Identification of a protein associated with the activity of cytokine‑induced killer cells

  • Authors:
    • Jingsong Cao
    • Cong Chen
    • Yongqiang Gao
    • Li Hu
    • Yu Liang
    • Jianhua Xiao
  • View Affiliations

  • Published online on: September 25, 2017     https://doi.org/10.3892/ol.2017.7042
  • Pages:6937-6942
Metrics: HTML 0 views | PDF 0 views     Cited By (CrossRef): 0 citations

Abstract

Cytokine‑induced killer cells (CIKs) adoptive immunotherapy for efficient antitumor ability is used clinically, but details regarding the proteins associated with CIK activity remain unclear. In the current study, the cytotoxicity of CIKs on hepatoma was identified to be significantly downregulated by 1.61‑fold following gentamincin treatment. Further research revealed that a differentially expressed protein (P43) was significantly downregulated by 1.22‑fold using one‑dimensional gel electrophoresis analysis. Of these, the P43 was identified as human haptoglobin using liquid chromatography‑mass spectrometry. Western blotting demonstrated that the haptoglobin specifically reacted with rabbit anti‑human‑haptoglobin. Furthermore, western blotting results verified that the haptoglobin was significantly downregulated by 1.17‑fold compared with the control group. In addition, the expression of haptoglobin mRNA was significantly downregulated by 1.73‑fold following gentamincin treatment. Taken together, the results of the present study demonstrated that the expression of haptoglobin protein was associated with the activity of CIKs, and the results will be beneficial to the further investigation of CIK activity‑enhancement mechanism.

Introduction

Adoptive immunotherapy is an effective and safe anticancer therapy (1), and currently used for various tumor treatments, including renal cell carcinoma (2), lung cancer (3), breast cancer (4), melanoma (5), and hepatoma (6).

As a valuable cancer therapeutic scheme, numerous studies focused on T cells in order to further improve the antitumor activity of adoptive immunotherapy (1). Rettinger et al (7) and Meng et al (8) demonstrated that IL-15 and IL-21, respectively were able to promote the proliferative, and cytotoxic activity of cytokine-induced killer cells (CIKs). Rutella et al (9) noted that thymoglobulin efficiently expanded the CIK population, and that the CIKs generated by thymoglobulin were feasible and safe for solid tumor treatment. Tan et al (10) verified that K-ras dendritic cells were able to enhance CIK proliferation and increase the killing effect on pancreatic cancer cells. Though the activity of CIKs may be enhanced by technological strategies, maneuvers to improve the antitumor efficacy through the use of T cells have been under exploration (11). However, the proteins associated with CIK activity remain unclear.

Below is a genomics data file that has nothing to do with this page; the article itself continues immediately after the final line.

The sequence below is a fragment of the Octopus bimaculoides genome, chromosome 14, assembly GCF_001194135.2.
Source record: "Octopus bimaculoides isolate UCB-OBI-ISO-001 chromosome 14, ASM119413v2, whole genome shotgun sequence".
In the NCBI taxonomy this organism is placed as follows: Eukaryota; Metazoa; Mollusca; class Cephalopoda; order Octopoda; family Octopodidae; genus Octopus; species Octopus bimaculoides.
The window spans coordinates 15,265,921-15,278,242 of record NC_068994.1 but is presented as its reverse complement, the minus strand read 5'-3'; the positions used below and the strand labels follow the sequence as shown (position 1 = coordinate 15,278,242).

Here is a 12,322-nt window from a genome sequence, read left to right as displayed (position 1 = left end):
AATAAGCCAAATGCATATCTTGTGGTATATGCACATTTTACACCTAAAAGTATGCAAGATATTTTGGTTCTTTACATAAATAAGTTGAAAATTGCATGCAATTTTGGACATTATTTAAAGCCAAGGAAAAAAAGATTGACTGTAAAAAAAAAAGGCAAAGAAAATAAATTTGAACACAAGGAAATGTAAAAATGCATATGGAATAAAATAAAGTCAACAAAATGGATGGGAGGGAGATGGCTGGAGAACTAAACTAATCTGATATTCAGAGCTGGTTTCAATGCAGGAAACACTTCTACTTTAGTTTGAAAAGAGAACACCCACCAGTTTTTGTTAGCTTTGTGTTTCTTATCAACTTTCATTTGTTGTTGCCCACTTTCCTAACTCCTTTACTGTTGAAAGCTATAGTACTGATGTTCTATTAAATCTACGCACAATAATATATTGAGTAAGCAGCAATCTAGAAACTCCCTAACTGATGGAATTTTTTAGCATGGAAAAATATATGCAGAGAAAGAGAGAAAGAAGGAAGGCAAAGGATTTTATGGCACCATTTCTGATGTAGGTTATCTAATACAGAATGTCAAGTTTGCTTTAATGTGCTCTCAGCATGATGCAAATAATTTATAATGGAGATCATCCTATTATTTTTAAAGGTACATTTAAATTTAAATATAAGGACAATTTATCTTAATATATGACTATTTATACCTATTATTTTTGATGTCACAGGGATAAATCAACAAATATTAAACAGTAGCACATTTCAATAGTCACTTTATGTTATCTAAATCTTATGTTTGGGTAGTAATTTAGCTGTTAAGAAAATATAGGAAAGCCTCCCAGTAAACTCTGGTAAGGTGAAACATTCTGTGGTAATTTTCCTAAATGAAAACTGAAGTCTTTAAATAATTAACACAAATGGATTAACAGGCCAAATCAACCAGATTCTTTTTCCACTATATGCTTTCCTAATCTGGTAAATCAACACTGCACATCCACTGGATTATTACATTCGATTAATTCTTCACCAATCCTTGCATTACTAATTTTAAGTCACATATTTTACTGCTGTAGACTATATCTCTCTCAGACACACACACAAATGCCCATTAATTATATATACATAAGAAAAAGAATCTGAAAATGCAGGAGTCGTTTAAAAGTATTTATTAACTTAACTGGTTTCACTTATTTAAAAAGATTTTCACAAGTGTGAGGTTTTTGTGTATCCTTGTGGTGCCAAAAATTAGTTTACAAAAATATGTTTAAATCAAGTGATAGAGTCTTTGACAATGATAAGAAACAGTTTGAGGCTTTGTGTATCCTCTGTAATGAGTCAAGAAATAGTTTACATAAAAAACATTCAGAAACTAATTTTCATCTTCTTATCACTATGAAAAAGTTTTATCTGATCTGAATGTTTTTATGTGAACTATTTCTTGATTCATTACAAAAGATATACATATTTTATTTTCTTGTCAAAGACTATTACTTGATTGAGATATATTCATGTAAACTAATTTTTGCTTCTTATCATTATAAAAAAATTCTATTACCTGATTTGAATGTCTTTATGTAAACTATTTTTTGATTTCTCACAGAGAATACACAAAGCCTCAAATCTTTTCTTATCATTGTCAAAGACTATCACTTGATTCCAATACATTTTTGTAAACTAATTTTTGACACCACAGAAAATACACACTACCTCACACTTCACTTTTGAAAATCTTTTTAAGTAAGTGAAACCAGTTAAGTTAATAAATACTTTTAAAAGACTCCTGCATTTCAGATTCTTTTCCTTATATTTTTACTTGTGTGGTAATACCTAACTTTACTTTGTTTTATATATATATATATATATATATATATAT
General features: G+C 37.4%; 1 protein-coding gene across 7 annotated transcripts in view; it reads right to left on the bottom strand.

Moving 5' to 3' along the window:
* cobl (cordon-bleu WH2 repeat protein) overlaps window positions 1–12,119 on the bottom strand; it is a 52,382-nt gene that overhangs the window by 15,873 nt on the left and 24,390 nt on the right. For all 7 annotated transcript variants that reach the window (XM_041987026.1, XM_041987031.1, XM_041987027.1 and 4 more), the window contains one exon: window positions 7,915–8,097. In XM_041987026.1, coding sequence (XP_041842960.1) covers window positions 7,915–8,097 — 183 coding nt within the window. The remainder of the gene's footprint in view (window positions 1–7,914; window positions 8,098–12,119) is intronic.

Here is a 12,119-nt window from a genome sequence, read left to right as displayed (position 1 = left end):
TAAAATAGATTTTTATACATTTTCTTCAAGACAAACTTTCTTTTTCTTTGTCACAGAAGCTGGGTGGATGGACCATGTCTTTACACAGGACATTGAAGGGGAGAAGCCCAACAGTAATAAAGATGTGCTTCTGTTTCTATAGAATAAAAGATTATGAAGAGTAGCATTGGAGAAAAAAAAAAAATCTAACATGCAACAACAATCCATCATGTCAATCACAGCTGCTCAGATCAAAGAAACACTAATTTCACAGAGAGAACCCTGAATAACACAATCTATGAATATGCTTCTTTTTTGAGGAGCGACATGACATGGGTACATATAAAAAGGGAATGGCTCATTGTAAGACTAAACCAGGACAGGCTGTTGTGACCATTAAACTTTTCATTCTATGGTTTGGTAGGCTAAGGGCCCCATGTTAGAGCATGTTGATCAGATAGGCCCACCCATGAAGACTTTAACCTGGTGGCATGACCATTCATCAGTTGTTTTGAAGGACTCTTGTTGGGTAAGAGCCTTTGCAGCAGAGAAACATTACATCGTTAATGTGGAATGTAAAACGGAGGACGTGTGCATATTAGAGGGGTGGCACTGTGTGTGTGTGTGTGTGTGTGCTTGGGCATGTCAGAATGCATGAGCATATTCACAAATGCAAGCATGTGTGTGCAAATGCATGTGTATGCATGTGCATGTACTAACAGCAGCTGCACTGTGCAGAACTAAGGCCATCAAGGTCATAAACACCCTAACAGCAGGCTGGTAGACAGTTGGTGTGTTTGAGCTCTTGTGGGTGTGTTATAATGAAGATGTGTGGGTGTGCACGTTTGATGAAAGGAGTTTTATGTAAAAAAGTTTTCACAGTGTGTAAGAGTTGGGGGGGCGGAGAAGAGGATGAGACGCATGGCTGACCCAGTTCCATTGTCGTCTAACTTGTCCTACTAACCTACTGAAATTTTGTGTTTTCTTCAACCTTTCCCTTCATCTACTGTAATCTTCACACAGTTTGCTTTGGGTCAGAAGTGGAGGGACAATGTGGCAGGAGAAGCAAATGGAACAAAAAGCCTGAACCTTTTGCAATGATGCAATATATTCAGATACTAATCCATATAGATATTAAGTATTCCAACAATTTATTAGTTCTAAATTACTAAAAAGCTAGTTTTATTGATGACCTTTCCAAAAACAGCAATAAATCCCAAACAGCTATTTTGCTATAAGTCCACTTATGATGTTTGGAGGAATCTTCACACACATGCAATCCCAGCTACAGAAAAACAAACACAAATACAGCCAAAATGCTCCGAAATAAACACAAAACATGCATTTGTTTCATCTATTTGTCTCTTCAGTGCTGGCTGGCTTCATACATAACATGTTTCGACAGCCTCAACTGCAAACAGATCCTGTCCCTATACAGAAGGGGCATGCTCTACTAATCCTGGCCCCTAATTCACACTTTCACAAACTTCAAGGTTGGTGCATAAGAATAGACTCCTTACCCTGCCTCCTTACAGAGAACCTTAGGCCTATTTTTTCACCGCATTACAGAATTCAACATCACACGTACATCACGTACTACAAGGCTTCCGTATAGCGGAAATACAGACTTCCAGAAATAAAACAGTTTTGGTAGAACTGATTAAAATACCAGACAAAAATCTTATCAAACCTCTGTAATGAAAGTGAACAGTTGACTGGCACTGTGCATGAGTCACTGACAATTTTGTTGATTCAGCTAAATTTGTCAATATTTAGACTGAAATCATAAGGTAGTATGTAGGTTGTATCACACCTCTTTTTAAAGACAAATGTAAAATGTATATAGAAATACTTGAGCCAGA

In the present study, it was demonstrated that the cytotoxicity of CIKs was significantly influenced following gentamicin treatment. Further research verified that a protein identified by proteomic and reverse transcription-quantitative polymerase chain reaction (RT-qPCR) strategies was associated with CIK activity. The results of the current study have important implications for the investigation of the CIK activity-enhancement mechanism.

Materials and methods

CIK culture and protein extraction

Peripheral blood was donated from a 31-year-old male volunteer following written informed consent being obtained. The present study was approved by the Animal Welfare and Research Ethics Committee of the Institute of University of South China (Hengyang, China).

Lymphocytes were separated and cultured as reported by Pan et al (12), and Laport et al (13) with certain modifications. Equivalent volumes of peripheral blood and 0.9% physiological saline were mixed followed with ficoll gradient separation (LymphoPrep; PAA Laboratories; GE Healthcare, Chicago, IL, USA). Following centrifugation at 800 × g for 20 min at room temperature, the leukocyte layer was collected and washed twice with 0.9% physiological saline. Following centrifugation at 500 × g for 7 min at room temperature, the cells cultured with gentamicin (80 U/ml; Yichang Humanwell Pharmaceutical Co., Ltd., Yichang, China) were defined as the experiment group, and the cells cultured with no gentamicin were defined as the control group. The lymphocytes were cultured in GT-T551 medium (Takara Biotechnology Co., Ltd., Dalian, China) with 1,000 U/ml γ-interferon (Beijing Biocoen Biotechnology Co., Ltd., Beijing, China) and 10% autologous plasma added on day 0. Then, 50 µg/ml CD3 monoclonal antibody (catalogue no. Mab-37; Skoda Biotechnology Co., Ltd., Shanghai, China) and 100 U/ml interleukin 1α PeproTech China, Suzhou, China) were added on day 1. Subsequently, 1,000 U/ml recombinant human interleukin 2 (SL Pharma Labs, Inc., Wilmington, DE, USA) and 2% autologous plasma were added to the medium from day 1 onward. The cells were cultured at 37°C with 5% CO2 until the 11th day.